CS 807P Notice of Lien-Levy, Other Than Financial Institutions
03/99 Revised 12/05/16 Training Completed 12/19/16
UCA 62A-11-103(7) defines "Income" as
“(8) “Income” means earnings,
compensation, or other payment due to an individual, regardless of source,
whether denominated as wages, salary, commission, bonus, pay, or contract
payment, or denominated as advances on future wages, salary, commission, bonus,
pay, allowances, contract payment, or otherwise, including severance pay, sick
pay, and incentive pay. "Income" includes:
(a) all gain derived from capital assets, labor, or both, including profit gained through sale or conversion of capital assets;
(b) interest and dividends;
(c) periodic payments made under pension or retirement programs or insurance policies of any type;
(d) unemployment compensation benefits;
(e) workers' compensation benefits; and
(f) disability benefits.”
In addition to imposing a lien-levy (attach and seize action) upon the non-custodial parent’s (NCP) assets held in a financial institution, the Office of Recovery Services/Child Support Services (ORS/CSS) is also authorized to lien-levy other types of monies or payments.
UCA 62A-11-304.1 states:
“(1) The office may, without the necessity of initiating an adjudicative proceeding or obtaining an order from any other judicial or administrative tribunal, take the following actions related to the establishment of paternity or the establishment, modification, or enforcement of a support order, and to recognize and enforce the authority of state agencies of other states to take the following actions:
(a) require a child, mother, and alleged father to submit to genetic testing;
(b) subpoena financial or other information needed to establish, modify, or enforce a support order, including:
(i) the name, address, and employer of a person who owes or is owed support that appears on the customer records of public utilities and cable television companies; and
(ii) information held by financial institutions on such things as the assets and liabilities of a person who owes or is owed support;
(c) require a public or private employer to promptly disclose information to the office on the name, address, date of birth, social security number, employment status, compensation, and benefits, including health insurance, of any person employed as an employee or contractor by the employer;
(d) require an insurance organization subject to Title 31A, Insurance Code, or an insurance administrator of a self-insured employer to promptly disclose to the office health insurance information pertaining to an insured or an insured's dependents, if known;
(e) obtain access to information in the records and automated databases of other state and local government agencies, including:
(i) marriage, birth, and divorce records;
(ii) state and local tax and revenue records providing information on such things as residential and mailing addresses, employers, income, and assets;
(iii) real and titled personal property records;
(iv) records concerning occupational and professional licenses and the ownership and control of corporations, partnerships, and other business entities;
(v) employment security records;
(vi) records of agencies administering public assistance programs;
(vii) motor vehicle department records; and
(viii) corrections records;
(f) upon providing notice to the obligor and obligee, direct an obligor or other payor to change the payee to the office if support has been assigned to the office under Section 35A-7-108 or if support is paid through the office pursuant to the Social Security Act, 42 U.S.C. Sec. 654B;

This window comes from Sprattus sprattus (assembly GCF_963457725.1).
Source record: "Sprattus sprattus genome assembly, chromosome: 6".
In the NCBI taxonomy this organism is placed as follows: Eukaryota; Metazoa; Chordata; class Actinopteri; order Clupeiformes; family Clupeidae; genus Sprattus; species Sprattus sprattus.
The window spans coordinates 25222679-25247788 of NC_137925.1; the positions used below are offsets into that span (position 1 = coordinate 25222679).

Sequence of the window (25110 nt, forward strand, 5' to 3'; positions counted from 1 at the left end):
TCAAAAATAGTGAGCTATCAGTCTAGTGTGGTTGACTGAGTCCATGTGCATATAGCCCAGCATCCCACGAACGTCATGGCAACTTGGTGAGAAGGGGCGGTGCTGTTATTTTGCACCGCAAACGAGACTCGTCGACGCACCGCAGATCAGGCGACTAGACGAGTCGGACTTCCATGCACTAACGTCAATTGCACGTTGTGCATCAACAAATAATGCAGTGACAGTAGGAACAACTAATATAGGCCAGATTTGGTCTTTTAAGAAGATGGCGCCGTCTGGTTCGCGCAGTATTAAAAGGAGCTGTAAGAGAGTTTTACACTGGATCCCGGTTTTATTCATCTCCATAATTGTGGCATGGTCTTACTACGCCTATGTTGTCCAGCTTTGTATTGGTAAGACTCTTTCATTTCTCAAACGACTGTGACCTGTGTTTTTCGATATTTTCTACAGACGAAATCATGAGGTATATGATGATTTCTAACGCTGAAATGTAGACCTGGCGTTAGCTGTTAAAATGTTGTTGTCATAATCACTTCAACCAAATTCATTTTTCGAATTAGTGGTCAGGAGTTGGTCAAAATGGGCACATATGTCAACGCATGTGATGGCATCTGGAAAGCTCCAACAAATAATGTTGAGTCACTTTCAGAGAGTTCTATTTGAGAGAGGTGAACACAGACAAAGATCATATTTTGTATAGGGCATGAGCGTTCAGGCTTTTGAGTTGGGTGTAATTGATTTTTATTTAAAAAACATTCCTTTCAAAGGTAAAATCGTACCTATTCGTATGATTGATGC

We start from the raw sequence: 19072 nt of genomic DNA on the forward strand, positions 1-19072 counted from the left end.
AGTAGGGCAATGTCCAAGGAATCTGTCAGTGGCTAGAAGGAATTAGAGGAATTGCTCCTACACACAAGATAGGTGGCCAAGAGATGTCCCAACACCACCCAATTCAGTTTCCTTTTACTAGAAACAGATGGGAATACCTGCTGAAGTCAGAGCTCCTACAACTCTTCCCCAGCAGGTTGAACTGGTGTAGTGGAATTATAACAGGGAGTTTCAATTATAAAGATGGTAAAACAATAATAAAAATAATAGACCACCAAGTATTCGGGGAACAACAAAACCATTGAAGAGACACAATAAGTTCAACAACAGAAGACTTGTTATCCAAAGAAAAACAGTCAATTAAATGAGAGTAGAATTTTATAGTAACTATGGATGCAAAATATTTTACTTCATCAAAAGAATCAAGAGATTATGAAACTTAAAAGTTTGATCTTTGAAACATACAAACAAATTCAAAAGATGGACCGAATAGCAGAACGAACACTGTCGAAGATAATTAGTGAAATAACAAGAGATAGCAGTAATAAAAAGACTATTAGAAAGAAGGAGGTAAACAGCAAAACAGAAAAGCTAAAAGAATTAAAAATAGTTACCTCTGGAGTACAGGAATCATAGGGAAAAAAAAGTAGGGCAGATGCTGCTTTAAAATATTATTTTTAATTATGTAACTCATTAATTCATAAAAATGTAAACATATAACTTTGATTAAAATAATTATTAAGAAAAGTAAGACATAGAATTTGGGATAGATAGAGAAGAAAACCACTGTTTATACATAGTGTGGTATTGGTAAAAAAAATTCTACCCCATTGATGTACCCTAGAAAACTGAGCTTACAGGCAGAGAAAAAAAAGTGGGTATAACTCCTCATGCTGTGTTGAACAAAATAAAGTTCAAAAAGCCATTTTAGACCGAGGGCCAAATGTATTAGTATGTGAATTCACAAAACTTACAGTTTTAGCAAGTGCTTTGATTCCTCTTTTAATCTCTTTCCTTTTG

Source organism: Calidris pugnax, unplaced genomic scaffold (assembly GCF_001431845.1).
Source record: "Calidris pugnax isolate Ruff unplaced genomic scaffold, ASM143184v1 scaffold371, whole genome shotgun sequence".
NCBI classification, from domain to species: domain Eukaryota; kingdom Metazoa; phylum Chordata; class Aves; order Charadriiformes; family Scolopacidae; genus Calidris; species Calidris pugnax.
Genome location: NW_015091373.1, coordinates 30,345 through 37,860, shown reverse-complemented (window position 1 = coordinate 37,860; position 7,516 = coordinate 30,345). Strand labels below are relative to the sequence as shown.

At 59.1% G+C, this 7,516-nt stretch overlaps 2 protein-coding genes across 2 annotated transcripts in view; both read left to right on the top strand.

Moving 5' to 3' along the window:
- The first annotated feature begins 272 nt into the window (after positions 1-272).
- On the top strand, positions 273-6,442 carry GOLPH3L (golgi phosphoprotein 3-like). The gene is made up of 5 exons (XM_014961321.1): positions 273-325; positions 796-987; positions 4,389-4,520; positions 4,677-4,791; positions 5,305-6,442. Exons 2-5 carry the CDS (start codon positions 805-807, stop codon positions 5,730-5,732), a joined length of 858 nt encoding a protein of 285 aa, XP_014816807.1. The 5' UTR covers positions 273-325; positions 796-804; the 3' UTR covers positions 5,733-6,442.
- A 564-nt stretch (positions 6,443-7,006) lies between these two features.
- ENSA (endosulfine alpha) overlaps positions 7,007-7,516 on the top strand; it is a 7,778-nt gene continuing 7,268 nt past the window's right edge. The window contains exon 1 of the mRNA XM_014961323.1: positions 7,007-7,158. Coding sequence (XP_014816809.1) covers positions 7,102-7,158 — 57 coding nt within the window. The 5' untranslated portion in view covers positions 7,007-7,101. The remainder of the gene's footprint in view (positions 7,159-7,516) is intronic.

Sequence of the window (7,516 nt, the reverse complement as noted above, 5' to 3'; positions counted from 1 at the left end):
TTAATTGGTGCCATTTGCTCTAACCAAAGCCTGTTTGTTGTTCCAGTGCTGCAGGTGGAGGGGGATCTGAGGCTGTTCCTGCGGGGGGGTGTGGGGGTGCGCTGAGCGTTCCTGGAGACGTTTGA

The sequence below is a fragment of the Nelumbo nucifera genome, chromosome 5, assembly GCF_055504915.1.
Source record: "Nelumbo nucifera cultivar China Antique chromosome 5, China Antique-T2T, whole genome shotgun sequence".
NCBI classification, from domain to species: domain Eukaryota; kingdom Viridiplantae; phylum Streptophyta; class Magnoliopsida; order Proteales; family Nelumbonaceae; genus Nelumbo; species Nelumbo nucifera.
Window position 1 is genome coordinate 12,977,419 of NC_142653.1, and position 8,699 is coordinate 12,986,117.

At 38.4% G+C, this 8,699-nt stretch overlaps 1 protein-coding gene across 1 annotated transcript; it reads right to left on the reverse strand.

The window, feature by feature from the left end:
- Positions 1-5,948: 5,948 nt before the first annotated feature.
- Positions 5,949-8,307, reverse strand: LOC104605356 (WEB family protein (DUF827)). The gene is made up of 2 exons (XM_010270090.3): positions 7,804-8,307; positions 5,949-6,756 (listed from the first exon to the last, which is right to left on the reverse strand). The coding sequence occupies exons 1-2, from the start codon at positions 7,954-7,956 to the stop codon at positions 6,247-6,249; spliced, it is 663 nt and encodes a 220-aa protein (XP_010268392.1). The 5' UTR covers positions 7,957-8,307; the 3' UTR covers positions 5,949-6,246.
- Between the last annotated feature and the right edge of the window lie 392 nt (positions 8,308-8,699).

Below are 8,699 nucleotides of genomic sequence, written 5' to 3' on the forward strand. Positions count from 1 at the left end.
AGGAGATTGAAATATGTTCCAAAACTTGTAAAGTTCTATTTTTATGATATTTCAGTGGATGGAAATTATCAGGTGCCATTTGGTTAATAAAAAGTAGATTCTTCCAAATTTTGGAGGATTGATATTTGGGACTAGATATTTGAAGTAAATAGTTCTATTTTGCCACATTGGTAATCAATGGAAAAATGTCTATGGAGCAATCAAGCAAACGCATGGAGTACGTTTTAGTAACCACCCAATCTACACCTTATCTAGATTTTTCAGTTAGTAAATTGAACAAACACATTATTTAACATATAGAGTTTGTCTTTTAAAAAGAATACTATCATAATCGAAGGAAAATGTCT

(g) order income withholding in accordance with Part 4, Income Withholding in IV-D Cases;
(h) secure assets to satisfy past-due support by:
(i) intercepting or seizing periodic or lump-sum payments from:
(A) a state or local government agency, including unemployment compensation, workers' compensation, and other benefits; and
(B) judgments, settlements, and lotteries;
(ii) attaching and seizing assets of an obligor held in financial institutions;
(iii) attaching public and private retirement funds, if the obligor presently:
(A) receives periodic payments; or
(B) has the authority to withdraw some or all of the funds; and
(iv) imposing liens against real and personal property in accordance with this section and Section 62A-11-312.5; and
(i) increase monthly payments in accordance with Section 62A-11-320.
(2)(a) When taking action under Subsection (1), the office shall send notice under this Subsection (2)(a) to the person or entity who is required to comply with the action if not a party to a case receiving IV-D services.
(b) The notice described in Subsection (2)(a) shall include:
(i) the authority of the office to take the action;
(ii) the response required by the recipient;
(iii) the opportunity to provide clarifying information to the office under Subsection (2)(c);
(iv) the name and telephone number of a person in the office who can respond to inquiries; and
(v) the protection from criminal and civil liability extended under Subsection (7).
(c) The recipient of a notice sent under this Subsection (2) shall promptly comply with the terms of the notice and may, if the recipient believes the office's request is in error, send clarifying information to the office setting forth the basis for the recipient's belief.
…(5)(a) Unless a court or administrative agency has reduced past-due support to a sum certain judgment, the office shall provide concurrent notice to an obligor in accordance with Section 62A-11-304.4 of:
(i) any action taken pursuant to Subsections (1)(h)(i)(B), (1)(h)(ii), (1)(h)(iii), or Subsection 62A-11-304.5(1)(b) if Subsection (5)(b)(iii) does not apply; and
(ii) the opportunity of the obligor to contest the action and the amount claimed to be past-due by filing a written request for an adjudicative proceeding with the office within 15 days of notice being sent.